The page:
“He Wants” by Alison Moore

Whatever I wanted, it wasn’t this clumsily constructed, overly contrived but largely empty story.

Judging from the critical acclaim this novel received, I’m in the minority in seeing this particular emperor as naked.

“He Wants” was The Observer Book of the Year in 2014, which asserted, ‘Moore movingly mines the aching gap between aspiration and actuality.’ The Guardian called it “brave and rigorous’. The Financial Times declared, ‘Moore is a serious talent. There’s art here. There’s care.’

My experience of “He Wants” was very different. I read a book that was reaching for profundity wrapped in a fable but only achieved monotony, wrapped in astute and sometime funny observations on what it feels like to grow old.

I’m in my sixties and I smiled at how well Moore captured the small assaults of old age on wellbeing. The prose was sparse but evocative, especially when summoning childhood memories. The opening was intriguing and promised much but the middle and the end delivered very little.

The framework of the story kept trying to link the action (such as it was) to a wider exploration of what we want and what we don’t want and what we do about the gap between what we want and what we have but it was done in a very heavy-handed, sometimes clumsy way, that distracted from the story.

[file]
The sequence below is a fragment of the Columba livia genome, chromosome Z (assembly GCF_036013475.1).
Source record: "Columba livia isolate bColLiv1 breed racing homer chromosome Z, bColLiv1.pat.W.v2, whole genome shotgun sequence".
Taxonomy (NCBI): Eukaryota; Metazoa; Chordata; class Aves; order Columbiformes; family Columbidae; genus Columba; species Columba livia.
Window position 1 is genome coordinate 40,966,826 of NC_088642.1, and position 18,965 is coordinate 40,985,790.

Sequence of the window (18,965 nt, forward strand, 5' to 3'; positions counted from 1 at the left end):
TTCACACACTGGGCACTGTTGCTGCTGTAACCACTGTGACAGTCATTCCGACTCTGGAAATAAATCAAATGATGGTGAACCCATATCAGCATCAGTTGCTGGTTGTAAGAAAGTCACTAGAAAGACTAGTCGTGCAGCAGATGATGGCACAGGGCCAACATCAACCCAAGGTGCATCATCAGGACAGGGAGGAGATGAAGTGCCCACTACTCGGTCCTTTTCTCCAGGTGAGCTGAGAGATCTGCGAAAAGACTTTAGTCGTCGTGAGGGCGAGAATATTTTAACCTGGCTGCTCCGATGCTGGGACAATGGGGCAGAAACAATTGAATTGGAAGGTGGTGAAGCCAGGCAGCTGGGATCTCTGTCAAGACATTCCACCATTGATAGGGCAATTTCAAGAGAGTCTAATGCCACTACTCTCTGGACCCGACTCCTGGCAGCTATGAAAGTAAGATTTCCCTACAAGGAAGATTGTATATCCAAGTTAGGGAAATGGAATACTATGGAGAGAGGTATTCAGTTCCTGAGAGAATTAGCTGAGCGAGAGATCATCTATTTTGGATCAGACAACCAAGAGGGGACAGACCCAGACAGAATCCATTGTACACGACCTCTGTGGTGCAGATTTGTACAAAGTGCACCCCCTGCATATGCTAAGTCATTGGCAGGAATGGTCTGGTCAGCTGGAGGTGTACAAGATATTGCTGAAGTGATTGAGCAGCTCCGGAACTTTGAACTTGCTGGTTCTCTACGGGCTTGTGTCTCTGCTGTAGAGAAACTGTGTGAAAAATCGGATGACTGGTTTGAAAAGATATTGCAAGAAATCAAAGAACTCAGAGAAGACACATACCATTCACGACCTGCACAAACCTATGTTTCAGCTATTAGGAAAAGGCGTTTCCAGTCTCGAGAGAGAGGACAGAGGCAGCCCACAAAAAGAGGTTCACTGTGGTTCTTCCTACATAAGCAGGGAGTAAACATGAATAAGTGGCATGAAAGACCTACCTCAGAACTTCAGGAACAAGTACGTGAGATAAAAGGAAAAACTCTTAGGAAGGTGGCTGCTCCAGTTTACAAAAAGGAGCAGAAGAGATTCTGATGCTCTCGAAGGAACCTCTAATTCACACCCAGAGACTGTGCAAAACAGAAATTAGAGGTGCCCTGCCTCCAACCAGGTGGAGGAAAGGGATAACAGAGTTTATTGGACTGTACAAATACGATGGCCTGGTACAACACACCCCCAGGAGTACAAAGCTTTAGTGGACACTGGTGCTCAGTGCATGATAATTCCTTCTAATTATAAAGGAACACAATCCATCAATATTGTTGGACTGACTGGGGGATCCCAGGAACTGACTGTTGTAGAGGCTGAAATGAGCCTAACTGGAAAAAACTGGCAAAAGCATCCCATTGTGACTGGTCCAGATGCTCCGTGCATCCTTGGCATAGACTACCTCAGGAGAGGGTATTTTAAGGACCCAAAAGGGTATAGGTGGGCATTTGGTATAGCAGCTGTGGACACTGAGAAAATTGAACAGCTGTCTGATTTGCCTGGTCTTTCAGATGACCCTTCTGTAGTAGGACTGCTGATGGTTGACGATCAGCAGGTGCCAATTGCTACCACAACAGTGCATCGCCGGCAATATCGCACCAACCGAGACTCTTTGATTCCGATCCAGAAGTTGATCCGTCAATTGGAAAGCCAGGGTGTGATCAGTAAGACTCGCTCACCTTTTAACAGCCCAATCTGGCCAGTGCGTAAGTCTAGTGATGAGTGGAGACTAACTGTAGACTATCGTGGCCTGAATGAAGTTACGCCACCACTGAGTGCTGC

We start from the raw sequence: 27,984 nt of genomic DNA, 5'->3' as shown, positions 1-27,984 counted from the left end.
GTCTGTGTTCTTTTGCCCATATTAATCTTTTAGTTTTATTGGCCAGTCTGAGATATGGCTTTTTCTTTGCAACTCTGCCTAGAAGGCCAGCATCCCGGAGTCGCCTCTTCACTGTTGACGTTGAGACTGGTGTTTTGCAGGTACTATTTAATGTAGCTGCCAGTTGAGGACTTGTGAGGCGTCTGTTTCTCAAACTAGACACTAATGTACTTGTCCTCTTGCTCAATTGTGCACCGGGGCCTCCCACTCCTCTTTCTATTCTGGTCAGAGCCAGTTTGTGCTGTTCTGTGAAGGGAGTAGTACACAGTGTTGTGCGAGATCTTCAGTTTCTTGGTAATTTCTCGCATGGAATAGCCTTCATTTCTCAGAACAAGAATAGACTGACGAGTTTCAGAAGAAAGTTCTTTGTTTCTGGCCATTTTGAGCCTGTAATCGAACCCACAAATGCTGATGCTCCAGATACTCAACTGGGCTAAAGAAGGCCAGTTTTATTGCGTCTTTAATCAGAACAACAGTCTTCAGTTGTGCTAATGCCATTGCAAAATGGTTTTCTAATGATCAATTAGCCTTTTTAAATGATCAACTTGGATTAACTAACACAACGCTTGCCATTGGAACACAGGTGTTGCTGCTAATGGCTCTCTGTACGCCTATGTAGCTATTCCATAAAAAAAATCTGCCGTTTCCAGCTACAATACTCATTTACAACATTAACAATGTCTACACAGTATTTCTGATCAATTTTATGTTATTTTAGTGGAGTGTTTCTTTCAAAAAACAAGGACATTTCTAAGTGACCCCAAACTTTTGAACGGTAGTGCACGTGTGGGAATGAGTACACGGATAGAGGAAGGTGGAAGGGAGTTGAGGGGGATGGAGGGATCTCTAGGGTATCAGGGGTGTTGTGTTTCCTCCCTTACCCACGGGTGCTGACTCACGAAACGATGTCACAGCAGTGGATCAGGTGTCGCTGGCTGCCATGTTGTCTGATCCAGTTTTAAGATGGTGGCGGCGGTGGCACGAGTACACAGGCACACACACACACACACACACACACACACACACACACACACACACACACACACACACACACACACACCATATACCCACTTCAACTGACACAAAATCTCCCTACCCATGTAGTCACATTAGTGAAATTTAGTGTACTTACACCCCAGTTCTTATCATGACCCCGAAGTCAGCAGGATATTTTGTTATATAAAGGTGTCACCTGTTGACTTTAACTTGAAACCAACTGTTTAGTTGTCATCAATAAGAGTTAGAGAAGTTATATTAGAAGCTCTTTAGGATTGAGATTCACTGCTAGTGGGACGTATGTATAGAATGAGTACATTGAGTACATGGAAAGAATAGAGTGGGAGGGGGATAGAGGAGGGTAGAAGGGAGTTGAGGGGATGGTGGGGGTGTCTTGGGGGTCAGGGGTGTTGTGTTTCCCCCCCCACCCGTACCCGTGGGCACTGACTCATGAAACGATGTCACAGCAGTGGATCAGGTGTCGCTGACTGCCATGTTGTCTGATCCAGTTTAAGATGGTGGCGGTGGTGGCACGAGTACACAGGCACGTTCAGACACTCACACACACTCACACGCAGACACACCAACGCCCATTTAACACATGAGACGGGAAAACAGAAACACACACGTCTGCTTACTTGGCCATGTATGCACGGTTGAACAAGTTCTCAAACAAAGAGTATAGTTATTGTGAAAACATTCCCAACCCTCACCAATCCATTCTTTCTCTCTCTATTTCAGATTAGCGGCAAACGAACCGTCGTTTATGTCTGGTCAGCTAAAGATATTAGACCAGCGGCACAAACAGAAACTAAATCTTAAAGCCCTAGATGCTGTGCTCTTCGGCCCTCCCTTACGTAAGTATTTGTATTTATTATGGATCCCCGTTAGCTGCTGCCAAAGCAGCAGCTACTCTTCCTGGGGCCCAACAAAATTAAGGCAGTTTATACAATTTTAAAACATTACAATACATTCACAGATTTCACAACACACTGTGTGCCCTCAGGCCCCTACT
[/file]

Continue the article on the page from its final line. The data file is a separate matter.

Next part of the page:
My main stumbling point was that I neither belived in nor cared about either of the two main characters.

Lewis Sullivan, widower and retired Secondary School RE teacher is, in his sixties, a boy-man afraid of the world and so passive and cautious that he’s one step away from being put into care. Yet he doesn’t come across as tragic or even interesting, just irredeemably dull and timid. Sydney, Lewis’ anarchic childhood friend / teenboy crush, who, after disappearing for decades, returns from prison just in time to move the story towards its denouement, is at best and archetype and at worst a caricature.

The plot relies heavily upon co-incidence but doesn’t use the co-incidences to go anywhere except around in circles of ever-diminishing meaning.

He Wants” had me starting by wanting it to be as intriguing as it seemed to be, moved me swiftly on to wanting it to be less empty than it seemed to be and ended with me just wanting it to be over.

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